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Unveiling the Relationship Between Hip Mobility and Pelvic Floor Health

The obturator internus is a muscle that runs from each hip and attaches to the pelvic floor muscles (levator ani) through a tendon known as the ATLA (arcuate tendon levator ani). The obturator internus can be a contributor to symptoms of pelvic organ prolapse, pelvic pain, sit bone pain, hamstring pain, hip pain, bladder pain, tailbone pain, pelvic floor dysfunction and more. Its function is to rotate the hip laterally, or outward, and provides support through lifting the pelvic floor like a hammock.

Myofascial trigger points are hyperirritable muscle spasms that can refer pain to a remote location and are a major factor in muscle dysfunction. Myofascial trigger points create a shortening effect on muscles and cause muscle stiffness or loss of joint motion. Myofascial trigger points in the obturator internus are often overlooked in someone with hamstring and hip pain. The muscle can be found by palpating its attachment inside the sit bone (ischial tuberosity). Often myofascial trigger points are identified that reproduce the person's complaint of pain down the back of the leg. The pain can also radiate to the thigh, rectum, tailbone, bladder and hip, contributing to pelvic floor dysfunction.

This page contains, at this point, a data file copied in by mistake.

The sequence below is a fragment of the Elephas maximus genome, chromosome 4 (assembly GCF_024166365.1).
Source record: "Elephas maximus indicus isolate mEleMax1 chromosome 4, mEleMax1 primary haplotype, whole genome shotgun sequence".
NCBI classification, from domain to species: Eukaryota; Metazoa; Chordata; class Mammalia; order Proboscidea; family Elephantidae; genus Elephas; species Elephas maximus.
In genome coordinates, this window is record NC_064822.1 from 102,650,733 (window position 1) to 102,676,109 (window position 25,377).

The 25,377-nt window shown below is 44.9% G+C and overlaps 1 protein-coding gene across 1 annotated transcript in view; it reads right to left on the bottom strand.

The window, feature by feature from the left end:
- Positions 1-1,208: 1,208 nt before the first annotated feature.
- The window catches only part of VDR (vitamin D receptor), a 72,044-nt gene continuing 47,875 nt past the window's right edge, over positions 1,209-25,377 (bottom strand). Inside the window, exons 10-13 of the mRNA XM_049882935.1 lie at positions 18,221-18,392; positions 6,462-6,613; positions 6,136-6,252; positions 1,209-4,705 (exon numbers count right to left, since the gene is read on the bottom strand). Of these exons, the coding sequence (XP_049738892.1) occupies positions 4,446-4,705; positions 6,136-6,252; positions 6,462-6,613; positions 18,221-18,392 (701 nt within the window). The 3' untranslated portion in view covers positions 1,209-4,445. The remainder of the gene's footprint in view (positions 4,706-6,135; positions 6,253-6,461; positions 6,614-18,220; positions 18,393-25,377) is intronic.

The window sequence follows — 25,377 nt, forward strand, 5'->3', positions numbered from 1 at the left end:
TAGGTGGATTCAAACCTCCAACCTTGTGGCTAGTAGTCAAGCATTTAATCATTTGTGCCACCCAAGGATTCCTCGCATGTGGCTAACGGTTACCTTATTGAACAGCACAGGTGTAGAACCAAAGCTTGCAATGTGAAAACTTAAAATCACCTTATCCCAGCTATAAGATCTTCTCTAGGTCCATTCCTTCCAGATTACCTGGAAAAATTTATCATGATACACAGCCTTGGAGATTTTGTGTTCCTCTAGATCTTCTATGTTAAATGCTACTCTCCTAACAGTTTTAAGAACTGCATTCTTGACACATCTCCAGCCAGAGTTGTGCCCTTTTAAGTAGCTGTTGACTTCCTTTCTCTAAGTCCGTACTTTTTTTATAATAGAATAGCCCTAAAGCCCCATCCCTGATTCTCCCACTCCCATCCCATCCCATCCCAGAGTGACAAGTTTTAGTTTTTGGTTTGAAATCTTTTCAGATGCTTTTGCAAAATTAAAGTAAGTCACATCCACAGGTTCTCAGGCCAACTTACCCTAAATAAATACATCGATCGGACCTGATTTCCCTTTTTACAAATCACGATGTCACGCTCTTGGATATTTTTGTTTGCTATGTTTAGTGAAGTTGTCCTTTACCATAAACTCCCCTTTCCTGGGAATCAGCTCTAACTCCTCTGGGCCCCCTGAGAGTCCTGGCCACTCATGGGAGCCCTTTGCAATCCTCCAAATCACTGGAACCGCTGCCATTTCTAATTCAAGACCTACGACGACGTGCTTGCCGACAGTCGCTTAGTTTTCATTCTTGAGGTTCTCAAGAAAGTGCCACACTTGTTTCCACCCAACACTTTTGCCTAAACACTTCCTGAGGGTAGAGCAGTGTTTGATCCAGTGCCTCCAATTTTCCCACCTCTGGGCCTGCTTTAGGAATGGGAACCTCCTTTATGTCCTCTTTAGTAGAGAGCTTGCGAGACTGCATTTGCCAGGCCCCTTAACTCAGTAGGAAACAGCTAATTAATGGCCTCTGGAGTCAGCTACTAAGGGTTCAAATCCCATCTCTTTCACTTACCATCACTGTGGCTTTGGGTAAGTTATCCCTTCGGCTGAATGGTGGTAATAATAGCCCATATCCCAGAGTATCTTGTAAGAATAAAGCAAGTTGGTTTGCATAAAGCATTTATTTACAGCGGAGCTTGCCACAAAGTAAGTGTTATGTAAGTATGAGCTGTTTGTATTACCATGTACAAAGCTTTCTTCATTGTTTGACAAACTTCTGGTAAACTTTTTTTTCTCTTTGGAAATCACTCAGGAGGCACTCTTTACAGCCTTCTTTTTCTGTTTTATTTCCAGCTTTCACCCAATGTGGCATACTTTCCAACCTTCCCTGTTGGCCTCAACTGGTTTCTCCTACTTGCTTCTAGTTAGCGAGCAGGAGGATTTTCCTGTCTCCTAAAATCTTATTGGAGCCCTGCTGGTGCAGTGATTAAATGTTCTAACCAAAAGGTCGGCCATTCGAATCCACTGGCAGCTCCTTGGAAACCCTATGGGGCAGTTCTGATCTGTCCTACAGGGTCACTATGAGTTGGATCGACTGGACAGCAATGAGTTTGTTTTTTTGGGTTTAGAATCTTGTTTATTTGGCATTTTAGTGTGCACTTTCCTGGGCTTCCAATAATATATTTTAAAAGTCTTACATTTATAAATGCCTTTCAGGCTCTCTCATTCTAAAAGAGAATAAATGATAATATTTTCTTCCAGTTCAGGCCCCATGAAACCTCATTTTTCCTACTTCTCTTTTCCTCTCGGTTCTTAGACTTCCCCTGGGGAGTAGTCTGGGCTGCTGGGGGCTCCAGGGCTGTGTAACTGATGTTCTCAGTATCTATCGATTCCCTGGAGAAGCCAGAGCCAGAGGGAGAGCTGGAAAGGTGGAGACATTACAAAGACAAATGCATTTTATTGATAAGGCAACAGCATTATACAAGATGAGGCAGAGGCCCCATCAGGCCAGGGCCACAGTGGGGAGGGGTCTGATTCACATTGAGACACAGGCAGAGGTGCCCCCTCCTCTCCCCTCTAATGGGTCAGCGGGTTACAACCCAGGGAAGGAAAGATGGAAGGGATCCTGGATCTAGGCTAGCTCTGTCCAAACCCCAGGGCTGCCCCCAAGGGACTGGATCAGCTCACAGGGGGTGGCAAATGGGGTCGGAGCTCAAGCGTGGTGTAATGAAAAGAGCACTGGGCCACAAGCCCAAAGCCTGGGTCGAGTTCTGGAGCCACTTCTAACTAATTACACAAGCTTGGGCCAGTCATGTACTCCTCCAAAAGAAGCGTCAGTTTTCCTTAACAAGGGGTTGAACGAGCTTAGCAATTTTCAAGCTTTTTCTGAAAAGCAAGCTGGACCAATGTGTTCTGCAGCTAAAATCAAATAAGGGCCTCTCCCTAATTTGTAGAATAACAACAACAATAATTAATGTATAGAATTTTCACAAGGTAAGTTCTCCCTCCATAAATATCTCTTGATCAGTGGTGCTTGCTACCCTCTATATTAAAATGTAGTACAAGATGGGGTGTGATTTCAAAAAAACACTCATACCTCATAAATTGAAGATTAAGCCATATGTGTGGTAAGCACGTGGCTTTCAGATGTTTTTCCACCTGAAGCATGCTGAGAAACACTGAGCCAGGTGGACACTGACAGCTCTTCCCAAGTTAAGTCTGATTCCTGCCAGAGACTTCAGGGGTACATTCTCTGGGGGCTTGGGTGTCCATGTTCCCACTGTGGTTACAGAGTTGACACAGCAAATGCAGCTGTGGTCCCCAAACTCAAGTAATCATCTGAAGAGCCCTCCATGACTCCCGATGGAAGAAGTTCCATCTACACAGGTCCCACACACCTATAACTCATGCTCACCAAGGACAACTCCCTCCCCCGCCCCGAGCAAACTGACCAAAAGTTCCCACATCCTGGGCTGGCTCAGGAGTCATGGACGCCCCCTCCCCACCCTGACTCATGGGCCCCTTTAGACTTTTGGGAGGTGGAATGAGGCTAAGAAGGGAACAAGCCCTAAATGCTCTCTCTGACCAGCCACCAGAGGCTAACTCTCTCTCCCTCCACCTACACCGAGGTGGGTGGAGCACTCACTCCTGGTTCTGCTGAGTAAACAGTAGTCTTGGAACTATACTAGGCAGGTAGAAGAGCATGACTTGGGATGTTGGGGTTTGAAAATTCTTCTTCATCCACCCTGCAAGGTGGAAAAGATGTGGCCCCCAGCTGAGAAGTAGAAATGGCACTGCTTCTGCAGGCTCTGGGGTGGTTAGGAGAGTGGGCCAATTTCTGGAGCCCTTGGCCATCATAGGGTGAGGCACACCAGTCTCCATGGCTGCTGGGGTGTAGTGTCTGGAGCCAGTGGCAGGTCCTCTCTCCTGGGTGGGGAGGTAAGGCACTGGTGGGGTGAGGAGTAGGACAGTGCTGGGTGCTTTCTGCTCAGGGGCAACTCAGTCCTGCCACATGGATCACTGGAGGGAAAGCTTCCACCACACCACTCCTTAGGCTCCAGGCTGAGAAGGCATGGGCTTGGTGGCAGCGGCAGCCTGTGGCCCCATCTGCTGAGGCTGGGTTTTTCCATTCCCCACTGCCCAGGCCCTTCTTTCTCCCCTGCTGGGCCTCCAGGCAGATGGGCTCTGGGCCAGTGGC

The obturator internus is one of muscles that compensates for a weak core according to physician Vladimir Janda who coined the term, "crossed syndrome" in the 1950s. If the deep core muscles are not functioning properly, other muscles will compensate to help out. The obturator internus acts as a second string muscle; it is not designed to be in the entire game while the first string is sitting out. Other causes of dysfunction in this muscle can be direct trauma, vaginal birth, pudendal nerve entrapment and/or adhesions in the pelvic and abdominal region.

Trigger point release is one approach to addressing myofascial trigger points, along with dry needling, visceral mobilization and hip rotation exercises. The obturator internus can be palpated externally in a side lying position or internally via the vagina or rectum. Loss of hip range of motion can be resolved after addressing trigger points in this muscle. Another symptom of tension in this muscle is pelvic organ prolapse. The obturator internus acts as an anchor for the pelvic organs and can pull the organs and connective tissue around the organs downward. Pain with sitting or poor tolerance to sitting can be addressed by treating this muscle. This is common in people with professions that involve prolonged sitting or in avid cyclists who spend hours compressing the pudendal and obturator nerves that exit the pelvis at the sit bones.

In summary, myofascial trigger points in the obturator internus muscle should be addressed if you have hamstring pain, hip pain, pelvic pain, bladder pain, tailbone pain, testicular pain, urinary dysfunction, bowel dysfunction, pelvic floor dysfunction, sexual dysfunction, pelvic organ prolapse and/or poor sitting tolerance. Healthy Core therapists specialize in the treatment of the pelvis and can evaluate and treat myofascial trigger points in the obturator internus muscles. To make an appointment, visit our website or contact us at (330)528-0034. You don't have to live with pain and dysfunction.

written by Janine Laughlin - September 2022


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